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Mayor Declares 'All Abilities One Community' Day in Tulsa


City of Tulsa Mayor G.T. Bynum declared Tuesday, September 10, to be “All Abilities One Community Day,” as Goodwill Tulsa hosted an event on Guthrie Green to raise awareness about people with developmental disabilities and Autism.

The Tulsa Developmental Disabilities Awareness Rally was a collaboration between four Tulsa Area United Way agencies – A New Leaf, The Bridges Foundation, TARC and Goodwill – along with Oklahoma People First. Soaring On Hope, a pediatric therapy and Autism center, sponsored the event.

Booths ringed around the Guthrie Green, where parents, caregivers and community members chatted with representatives about the services their organizations and agencies provide to people with disabilities. The atmosphere was fun and relaxed, with line dancing and food trucks. Black Panther, Captain America, Princess Jasmine and other costumed characters walked the green taking pictures and dancing with attendees. The Owasso Varsity Cheer team ended their routine by leading the crowd in a chant of “All abilities. One community!”

The real stars of the rally were the individuals that the organizations serve and support.

“It was fantastic to see how effectively individuals with disabilities can advocate for themselves when given the opportunity,” said David Oliver, Goodwill President.

“I love that the spotlight is on the clients,” said Macy C. Ogle, CEO of A New Leaf, which provides vocational and residential services to people with developmental disabilities. “We are blessed to have them in our lives.”

From the mainstage, clients and others shared their stories of how they advocate for themselves and make a positive impact in Tulsa. “Since I have been at A New Leaf, I have learned to do a lot on my own,” Katy said. “People with disabilities can do a lot of things everyone else can do when they are given a chance!”

“The A is for advocacy and how we go to the legislators and talk to them about advocating for ourselves and tell them how we feel about our services,” said Nancy, with Oklahoma People First and an advocate for the Oklahoma Disability Law Center.

Miss Oklahoma 2019 Addison Price, once so shy she had to have her mother order for her in restaurants, was now on stage sharing how she learned to live with her Dyslexia.

“I wasn’t not good enough. I wasn’t not smart enough. But instead, I just had something I had to overcome,” Price said.

A message of inclusion flowed through their stories. The speakers stressed resiliency, self-advocating, and having a can-do attitude, qualities that the organizations at the rally help them to obtain.

Goodwill prepares people with disabilities for employment, which enables them to become self-sufficient contributors to their communities, through several programs: Supported Employment; Transition Work Adjustment Training, which includes specific training for high school students on the Autism Spectrum; Group Worksites and Goodwill Contract Services.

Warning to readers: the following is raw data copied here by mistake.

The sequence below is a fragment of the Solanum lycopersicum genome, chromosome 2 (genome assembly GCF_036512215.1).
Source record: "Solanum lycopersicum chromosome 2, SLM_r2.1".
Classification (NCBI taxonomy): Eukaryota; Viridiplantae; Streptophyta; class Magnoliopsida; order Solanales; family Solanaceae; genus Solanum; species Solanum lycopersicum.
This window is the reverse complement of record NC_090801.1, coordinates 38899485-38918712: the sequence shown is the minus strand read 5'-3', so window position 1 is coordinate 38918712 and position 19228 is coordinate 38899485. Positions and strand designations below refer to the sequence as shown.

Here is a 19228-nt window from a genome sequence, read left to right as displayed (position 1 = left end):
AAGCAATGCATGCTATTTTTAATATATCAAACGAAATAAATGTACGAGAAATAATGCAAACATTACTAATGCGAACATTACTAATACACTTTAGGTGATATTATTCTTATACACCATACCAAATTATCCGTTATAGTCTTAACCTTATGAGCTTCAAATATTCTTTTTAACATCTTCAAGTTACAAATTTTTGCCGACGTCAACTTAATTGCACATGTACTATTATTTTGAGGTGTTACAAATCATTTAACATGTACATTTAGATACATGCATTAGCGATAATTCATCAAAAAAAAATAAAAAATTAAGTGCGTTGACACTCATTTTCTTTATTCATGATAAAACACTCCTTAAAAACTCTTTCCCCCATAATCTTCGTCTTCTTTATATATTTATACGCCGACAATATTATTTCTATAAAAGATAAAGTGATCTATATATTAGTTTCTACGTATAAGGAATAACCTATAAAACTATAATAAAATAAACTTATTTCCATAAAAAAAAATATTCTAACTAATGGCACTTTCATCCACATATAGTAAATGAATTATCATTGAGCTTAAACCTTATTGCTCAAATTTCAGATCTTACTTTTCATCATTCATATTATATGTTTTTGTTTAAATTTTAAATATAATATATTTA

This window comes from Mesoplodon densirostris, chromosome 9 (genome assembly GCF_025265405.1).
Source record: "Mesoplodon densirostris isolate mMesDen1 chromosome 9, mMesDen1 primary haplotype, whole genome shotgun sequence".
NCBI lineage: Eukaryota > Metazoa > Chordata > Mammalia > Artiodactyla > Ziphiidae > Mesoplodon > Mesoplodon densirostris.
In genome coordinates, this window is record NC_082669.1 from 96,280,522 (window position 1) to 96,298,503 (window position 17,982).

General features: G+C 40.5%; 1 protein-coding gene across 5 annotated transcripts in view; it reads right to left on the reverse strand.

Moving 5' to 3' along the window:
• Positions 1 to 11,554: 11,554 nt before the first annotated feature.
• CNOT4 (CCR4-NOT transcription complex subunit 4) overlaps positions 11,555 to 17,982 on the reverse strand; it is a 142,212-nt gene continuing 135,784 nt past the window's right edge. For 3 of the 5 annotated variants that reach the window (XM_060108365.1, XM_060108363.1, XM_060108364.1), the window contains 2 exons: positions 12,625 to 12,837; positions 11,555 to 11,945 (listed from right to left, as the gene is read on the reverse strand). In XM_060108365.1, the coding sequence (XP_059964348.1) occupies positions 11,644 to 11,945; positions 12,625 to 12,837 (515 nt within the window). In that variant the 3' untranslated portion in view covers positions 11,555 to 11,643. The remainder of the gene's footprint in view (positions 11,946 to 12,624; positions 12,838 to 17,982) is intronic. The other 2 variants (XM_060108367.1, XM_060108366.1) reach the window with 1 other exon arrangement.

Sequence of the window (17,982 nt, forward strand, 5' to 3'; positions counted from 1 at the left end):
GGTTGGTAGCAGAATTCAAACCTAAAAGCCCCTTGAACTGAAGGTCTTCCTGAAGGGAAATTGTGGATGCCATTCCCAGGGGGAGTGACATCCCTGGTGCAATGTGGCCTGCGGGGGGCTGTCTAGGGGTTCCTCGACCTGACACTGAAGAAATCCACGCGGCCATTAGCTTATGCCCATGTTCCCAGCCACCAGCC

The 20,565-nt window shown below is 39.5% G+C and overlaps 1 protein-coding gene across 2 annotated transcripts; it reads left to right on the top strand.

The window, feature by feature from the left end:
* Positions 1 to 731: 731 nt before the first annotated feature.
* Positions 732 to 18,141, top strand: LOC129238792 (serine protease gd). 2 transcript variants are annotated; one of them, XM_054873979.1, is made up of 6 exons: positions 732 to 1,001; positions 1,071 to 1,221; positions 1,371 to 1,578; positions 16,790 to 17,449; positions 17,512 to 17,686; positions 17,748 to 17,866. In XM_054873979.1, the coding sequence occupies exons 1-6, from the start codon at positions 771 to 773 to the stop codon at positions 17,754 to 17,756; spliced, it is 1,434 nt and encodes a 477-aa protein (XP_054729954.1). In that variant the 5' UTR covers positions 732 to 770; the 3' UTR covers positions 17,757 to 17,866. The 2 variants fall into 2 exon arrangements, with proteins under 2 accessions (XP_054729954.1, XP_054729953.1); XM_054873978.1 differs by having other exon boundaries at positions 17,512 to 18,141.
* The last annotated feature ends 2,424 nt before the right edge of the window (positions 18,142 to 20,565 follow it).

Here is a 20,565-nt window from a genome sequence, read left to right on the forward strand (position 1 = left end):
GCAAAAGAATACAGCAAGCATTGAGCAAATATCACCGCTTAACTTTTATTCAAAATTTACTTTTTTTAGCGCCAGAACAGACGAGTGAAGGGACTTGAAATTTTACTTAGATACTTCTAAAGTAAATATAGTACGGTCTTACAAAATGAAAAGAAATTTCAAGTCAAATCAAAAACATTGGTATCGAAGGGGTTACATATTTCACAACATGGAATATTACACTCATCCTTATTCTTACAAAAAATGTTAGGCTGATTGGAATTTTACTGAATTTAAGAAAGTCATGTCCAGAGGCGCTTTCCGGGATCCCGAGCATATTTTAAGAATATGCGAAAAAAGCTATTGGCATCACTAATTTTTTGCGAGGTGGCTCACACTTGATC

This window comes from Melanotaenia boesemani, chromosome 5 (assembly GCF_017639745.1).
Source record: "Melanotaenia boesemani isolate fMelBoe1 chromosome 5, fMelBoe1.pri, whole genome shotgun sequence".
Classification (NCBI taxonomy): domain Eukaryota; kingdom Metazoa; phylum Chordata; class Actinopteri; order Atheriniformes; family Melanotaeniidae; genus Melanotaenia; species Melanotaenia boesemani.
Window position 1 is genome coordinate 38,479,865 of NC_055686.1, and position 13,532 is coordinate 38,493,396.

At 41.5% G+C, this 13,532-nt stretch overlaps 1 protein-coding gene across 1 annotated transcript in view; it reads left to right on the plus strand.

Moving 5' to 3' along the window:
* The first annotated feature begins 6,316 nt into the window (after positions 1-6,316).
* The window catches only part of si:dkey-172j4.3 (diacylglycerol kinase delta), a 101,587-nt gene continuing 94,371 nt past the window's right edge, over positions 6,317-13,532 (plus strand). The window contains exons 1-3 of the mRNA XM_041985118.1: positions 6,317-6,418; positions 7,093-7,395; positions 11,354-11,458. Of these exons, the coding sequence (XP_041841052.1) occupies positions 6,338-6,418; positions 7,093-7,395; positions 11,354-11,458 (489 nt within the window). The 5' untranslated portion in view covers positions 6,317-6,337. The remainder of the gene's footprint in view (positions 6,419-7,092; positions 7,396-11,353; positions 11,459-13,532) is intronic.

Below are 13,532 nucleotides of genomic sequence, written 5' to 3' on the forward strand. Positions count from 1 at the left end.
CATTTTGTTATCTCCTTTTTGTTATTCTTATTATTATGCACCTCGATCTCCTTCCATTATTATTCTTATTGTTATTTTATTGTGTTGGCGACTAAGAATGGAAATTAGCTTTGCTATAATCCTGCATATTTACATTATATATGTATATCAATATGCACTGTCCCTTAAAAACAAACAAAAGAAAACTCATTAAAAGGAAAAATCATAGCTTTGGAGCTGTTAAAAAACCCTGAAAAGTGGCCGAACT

“We all want the opportunity to be able to serve each other and to be able to show what we can do,” Sen. James Lankford, R-OK, said in a video message. “Finding opportunities for us to all to be able to serve each other matters. It matters to our community and it matters to each person.”

Increased awareness in our community will also help people with disabilities overcome the obstacles they face. In his proclamation, Mayor Bynum noted that 85 percent of people with a disability are unemployed, and they are 7 times more likely to be a victim of abuse.

“And whereas those who experience developmental disabilities should be recognized as equal members. And whereas we recognize those with all different disabilities and with public education and awareness, it benefits the lives of everyone who is affected by developmental disabilities," the mayor's proclamation read. "Now therefore I, G.T. Bynum, mayor of the City of Tulsa, do hereby proclaim September 10th as All Abilities One Community Day in the City of Tulsa.”

This was the inaugural rally and organizers expect it will return.

“I hope this is not the last time this group gathers together to be able to dream together ... and to be able to bring one community together,” Sen. Lankford said.

Motivational speaker Sean Lewis, president of Tulsa People First, the local chapter of Oklahoma People First, said he has been advocating for himself since he “was a kid.” In the past year, he completed his first 100-mile race, enduring snow and rain while being in his wheelchair for over 27 hours.

“I still had a fun time ... and I’m training for my second triathlon in 11 days,” Sean said. “I said all that to say this. Whatever challenge you have, it doesn’t matter. Whatever adversity you have it doesn’t matter, because you can do everything you want to do ... sometimes you just have to find another way.”


Click on a name to get information about the event organizers:
A New Leaf
The Bridges Foundation
Oklahoma People First
Soaring On Hope


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